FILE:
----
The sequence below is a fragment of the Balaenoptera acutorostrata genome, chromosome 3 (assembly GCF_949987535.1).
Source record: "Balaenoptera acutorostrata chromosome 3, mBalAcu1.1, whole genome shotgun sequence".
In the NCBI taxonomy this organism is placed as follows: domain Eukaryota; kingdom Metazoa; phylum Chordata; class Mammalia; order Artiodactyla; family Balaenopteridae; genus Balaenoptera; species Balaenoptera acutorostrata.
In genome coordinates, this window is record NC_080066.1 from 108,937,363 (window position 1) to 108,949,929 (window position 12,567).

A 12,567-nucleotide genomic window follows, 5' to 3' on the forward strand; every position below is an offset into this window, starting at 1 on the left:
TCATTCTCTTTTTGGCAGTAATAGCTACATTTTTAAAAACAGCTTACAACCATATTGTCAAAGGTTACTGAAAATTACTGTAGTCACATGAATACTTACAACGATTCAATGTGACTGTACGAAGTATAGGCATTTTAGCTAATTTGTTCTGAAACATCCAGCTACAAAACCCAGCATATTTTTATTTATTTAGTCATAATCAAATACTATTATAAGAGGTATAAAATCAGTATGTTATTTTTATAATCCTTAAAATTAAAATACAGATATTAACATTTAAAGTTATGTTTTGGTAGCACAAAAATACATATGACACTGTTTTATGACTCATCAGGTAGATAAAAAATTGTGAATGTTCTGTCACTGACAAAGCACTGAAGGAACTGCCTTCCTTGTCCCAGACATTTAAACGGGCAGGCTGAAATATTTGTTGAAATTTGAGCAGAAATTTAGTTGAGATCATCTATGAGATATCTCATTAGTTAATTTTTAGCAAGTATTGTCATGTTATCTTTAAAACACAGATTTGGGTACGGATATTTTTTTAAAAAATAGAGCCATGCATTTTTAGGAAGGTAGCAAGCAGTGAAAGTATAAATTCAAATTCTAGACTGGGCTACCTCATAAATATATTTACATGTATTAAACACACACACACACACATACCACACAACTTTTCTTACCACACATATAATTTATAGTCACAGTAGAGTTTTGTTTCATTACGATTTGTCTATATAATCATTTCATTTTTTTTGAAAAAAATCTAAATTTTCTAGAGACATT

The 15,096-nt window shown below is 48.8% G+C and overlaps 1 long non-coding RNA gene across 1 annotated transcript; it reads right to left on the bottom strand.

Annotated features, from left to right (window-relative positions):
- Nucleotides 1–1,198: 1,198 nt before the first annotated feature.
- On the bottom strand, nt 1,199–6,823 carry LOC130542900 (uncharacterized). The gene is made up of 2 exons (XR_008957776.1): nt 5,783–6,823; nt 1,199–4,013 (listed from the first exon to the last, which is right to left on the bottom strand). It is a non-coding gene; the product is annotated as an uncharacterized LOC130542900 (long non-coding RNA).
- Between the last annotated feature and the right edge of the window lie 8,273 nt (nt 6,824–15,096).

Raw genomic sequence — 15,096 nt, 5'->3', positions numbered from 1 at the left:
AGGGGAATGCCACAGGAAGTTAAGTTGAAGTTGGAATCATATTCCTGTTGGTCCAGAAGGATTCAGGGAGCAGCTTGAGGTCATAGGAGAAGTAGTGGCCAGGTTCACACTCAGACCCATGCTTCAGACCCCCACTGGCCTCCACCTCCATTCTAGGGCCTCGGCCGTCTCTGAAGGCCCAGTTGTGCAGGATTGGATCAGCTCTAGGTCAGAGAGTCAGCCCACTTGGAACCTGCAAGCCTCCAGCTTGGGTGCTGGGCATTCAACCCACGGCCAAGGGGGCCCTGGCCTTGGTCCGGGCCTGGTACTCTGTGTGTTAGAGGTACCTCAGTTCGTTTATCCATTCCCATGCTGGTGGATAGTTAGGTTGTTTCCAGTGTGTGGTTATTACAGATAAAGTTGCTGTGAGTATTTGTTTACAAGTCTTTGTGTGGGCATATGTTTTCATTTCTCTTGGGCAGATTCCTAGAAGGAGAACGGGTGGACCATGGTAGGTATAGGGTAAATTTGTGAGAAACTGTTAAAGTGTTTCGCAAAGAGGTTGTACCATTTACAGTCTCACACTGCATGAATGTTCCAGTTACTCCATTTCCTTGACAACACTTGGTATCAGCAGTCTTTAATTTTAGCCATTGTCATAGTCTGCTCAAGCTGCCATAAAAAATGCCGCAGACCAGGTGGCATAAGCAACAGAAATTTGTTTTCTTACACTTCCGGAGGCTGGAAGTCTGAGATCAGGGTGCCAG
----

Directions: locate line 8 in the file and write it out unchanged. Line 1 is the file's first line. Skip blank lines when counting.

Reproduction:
Annotated features, from left to right (window-relative positions):